My team is in the process of writing user stories. UxD team member is part of the team and is going to interact with PO to come with Wireframes. TheMessage 1 of 53 , Sep 6, 2009View SourceMy team is in the process of writing user stories. UxD team member is part of the team and is going to interact with PO to come with Wireframes. The application is desktop based interactive application.Can anyone point the best practices followed in coming with wireframes with minimal re-work during the sprint.Other point which I want to bring up is after the User story is written and wireframes done then only we are planning to do the story point sizing. Any other suggestion would be helpful to refine the approach.My role is Scrummaster in the team.
Date: Sun, 6 Sep 2009 00:41:09 -0700
Subject: Re: [agile-usability] Valuing stories
On Sun, Sep 6, 2009 at 12:35 AM, Adrian Howard<adrianh@quietstars. com> wrote:
> On 6 Sep 2009, at 01:06, George Dinwiddie wrote:
>> Improving the user experience can be a story. But for it to be a
>> it has to drive all the way through to functional software. Doing
>> prototypes is just a task. It don't mean a thing until it gets
>> in the code.
> Personally I find user stories that just focus on UX improvements a
> little bit of a personal red flag. Like refactoring cards they're a
> sign that we've gone down a bad route for long enough that we can't
> fix something in-story.
> When I start looking at the underlying reason we're having UX-only
> stories I often find that we've not been paying enough attention to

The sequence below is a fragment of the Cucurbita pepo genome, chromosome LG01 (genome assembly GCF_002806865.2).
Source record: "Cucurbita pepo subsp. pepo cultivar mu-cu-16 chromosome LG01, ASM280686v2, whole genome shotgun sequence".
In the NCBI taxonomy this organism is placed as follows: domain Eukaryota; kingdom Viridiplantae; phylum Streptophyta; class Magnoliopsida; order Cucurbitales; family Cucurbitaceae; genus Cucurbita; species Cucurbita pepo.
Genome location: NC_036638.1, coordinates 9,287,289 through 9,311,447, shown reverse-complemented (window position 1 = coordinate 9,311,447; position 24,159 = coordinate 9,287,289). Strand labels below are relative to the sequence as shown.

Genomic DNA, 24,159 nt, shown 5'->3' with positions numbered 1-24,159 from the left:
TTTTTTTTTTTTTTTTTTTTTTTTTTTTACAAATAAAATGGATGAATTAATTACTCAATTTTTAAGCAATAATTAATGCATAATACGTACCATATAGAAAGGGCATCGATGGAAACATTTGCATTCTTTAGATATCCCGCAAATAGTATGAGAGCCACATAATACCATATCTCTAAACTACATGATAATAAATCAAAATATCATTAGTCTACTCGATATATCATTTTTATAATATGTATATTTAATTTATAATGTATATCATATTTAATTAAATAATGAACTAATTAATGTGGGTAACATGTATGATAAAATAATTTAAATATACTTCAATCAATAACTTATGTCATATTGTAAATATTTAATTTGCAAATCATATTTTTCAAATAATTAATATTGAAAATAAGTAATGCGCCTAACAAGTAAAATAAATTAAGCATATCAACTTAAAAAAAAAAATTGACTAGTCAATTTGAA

> the UX when it comes to the definition of done-done.
I think the UX element has two sides just like everything else. There
is the customer feedback/market research aspect, which is primarily a
business concern. Then, there are the technical concerns: What happens
if I click this button? Does that make sense? consistency,
look-and-feel, etc. Those are responsibilities of the technical team,
with vision and direction provided by business. Regardless of which of
the two we are talking about they are both elements of each and every
story and not stories into themselves.
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... I think that they re probably an orthogonal dimensions myself. I ve met people who make very good decisions about the design of the code/ ux - but are notMessage 53 of 53 , Sep 11, 2009View SourceOn 6 Sep 2009, at 21:27, Hassan Schroeder wrote:
> On Sat, Sep 5, 2009 at 8:31 PM, William Pietri<william@...>I think that they're probably an orthogonal dimensions myself. I've
>> .... In fact, teams are doing design all the time. The choice
>> isn't between designing and not designing; it's between designing
>> and designing poorly.
> Or between designing consciously and designing unconsciously,
> the latter being fairly close to "not designing" :-)
met people who make very good decisions about the design of the code/
ux - but are not really able to articulate the reasoning behind them
This can be problematical since their decisions can sound arbitrary to
others - even when they're really good decisions.
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